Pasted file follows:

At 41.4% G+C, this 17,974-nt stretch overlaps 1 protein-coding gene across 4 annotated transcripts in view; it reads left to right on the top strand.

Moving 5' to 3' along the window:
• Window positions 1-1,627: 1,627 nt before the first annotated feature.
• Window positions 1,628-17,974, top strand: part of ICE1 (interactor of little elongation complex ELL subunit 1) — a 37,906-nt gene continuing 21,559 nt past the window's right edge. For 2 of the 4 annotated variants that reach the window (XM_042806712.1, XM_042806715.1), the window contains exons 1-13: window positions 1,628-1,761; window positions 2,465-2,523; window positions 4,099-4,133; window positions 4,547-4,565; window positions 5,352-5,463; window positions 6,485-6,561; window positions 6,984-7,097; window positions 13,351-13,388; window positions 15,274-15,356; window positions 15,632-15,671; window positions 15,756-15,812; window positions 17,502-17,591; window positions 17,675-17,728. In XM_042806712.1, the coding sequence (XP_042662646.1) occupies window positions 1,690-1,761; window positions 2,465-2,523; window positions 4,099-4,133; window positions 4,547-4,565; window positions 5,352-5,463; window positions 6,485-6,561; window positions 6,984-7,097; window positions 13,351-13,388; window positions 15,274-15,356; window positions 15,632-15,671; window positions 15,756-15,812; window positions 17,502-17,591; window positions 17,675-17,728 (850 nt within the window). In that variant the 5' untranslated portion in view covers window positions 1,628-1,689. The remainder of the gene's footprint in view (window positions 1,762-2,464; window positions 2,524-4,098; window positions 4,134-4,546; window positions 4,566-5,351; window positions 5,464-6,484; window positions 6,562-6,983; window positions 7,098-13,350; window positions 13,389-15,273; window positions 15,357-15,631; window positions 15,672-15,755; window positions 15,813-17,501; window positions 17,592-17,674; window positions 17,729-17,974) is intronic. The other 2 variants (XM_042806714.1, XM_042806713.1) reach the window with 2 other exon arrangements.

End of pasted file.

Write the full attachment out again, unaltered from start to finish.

At 41.4% G+C, this 17,974-nt stretch overlaps 1 protein-coding gene across 4 annotated transcripts in view; it reads left to right on the top strand.

Moving 5' to 3' along the window:
• Window positions 1-1,627: 1,627 nt before the first annotated feature.
• Window positions 1,628-17,974, top strand: part of ICE1 (interactor of little elongation complex ELL subunit 1) — a 37,906-nt gene continuing 21,559 nt past the window's right edge. For 2 of the 4 annotated variants that reach the window (XM_042806712.1, XM_042806715.1), the window contains exons 1-13: window positions 1,628-1,761; window positions 2,465-2,523; window positions 4,099-4,133; window positions 4,547-4,565; window positions 5,352-5,463; window positions 6,485-6,561; window positions 6,984-7,097; window positions 13,351-13,388; window positions 15,274-15,356; window positions 15,632-15,671; window positions 15,756-15,812; window positions 17,502-17,591; window positions 17,675-17,728. In XM_042806712.1, the coding sequence (XP_042662646.1) occupies window positions 1,690-1,761; window positions 2,465-2,523; window positions 4,099-4,133; window positions 4,547-4,565; window positions 5,352-5,463; window positions 6,485-6,561; window positions 6,984-7,097; window positions 13,351-13,388; window positions 15,274-15,356; window positions 15,632-15,671; window positions 15,756-15,812; window positions 17,502-17,591; window positions 17,675-17,728 (850 nt within the window). In that variant the 5' untranslated portion in view covers window positions 1,628-1,689. The remainder of the gene's footprint in view (window positions 1,762-2,464; window positions 2,524-4,098; window positions 4,134-4,546; window positions 4,566-5,351; window positions 5,464-6,484; window positions 6,562-6,983; window positions 7,098-13,350; window positions 13,389-15,273; window positions 15,357-15,631; window positions 15,672-15,755; window positions 15,813-17,501; window positions 17,592-17,674; window positions 17,729-17,974) is intronic. The other 2 variants (XM_042806714.1, XM_042806713.1) reach the window with 2 other exon arrangements.